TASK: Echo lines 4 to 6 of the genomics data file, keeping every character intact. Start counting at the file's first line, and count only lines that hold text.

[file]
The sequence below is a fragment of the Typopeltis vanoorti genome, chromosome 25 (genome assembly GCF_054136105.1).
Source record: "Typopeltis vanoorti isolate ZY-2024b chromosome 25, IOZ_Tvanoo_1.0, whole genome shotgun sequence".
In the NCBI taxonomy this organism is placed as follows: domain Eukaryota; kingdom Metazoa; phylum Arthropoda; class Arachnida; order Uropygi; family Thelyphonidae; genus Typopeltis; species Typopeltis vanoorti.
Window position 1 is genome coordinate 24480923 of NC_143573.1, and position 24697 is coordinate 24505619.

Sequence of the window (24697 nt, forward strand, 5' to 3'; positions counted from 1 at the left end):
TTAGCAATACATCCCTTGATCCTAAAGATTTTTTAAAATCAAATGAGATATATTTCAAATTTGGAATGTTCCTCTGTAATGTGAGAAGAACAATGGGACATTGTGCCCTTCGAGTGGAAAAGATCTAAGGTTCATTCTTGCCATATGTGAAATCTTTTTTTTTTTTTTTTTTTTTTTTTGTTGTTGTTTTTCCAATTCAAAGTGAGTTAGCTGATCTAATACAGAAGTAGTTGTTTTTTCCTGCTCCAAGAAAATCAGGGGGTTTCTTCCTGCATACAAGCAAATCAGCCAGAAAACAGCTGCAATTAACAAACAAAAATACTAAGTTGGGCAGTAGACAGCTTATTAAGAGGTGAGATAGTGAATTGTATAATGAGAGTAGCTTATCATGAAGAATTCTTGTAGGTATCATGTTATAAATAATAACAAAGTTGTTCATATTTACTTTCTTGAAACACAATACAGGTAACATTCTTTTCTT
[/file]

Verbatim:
Window position 1 is genome coordinate 24480923 of NC_143573.1, and position 24697 is coordinate 24505619.

Sequence of the window (24697 nt, forward strand, 5' to 3'; positions counted from 1 at the left end):
TTAGCAATACATCCCTTGATCCTAAAGATTTTTTAAAATCAAATGAGATATATTTCAAATTTGGAATGTTCCTCTGTAATGTGAGAAGAACAATGGGACATTGTGCCCTTCGAGTGGAAAAGATCTAAGGTTCATTCTTGCCATATGTGAAATCTTTTTTTTTTTTTTTTTTTTTTTTTGTTGTTGTTTTTCCAATTCAAAGTGAGTTAGCTGATCTAATACAGAAGTAGTTGTTTTTTCCTGCTCCAAGAAAATCAGGGGGTTTCTTCCTGCATACAAGCAAATCAGCCAGAAAACAGCTGCAATTAACAAACAAAAATACTAAGTTGGGCAGTAGACAGCTTATTAAGAGGTGAGATAGTGAATTGTATAATGAGAGTAGCTTATCATGAAGAATTCTTGTAGGTATCATGTTATAAATAATAACAAAGTTGTTCATATTTACTTTCTTGAAACACAATACAGGTAACATTCTTTTCTT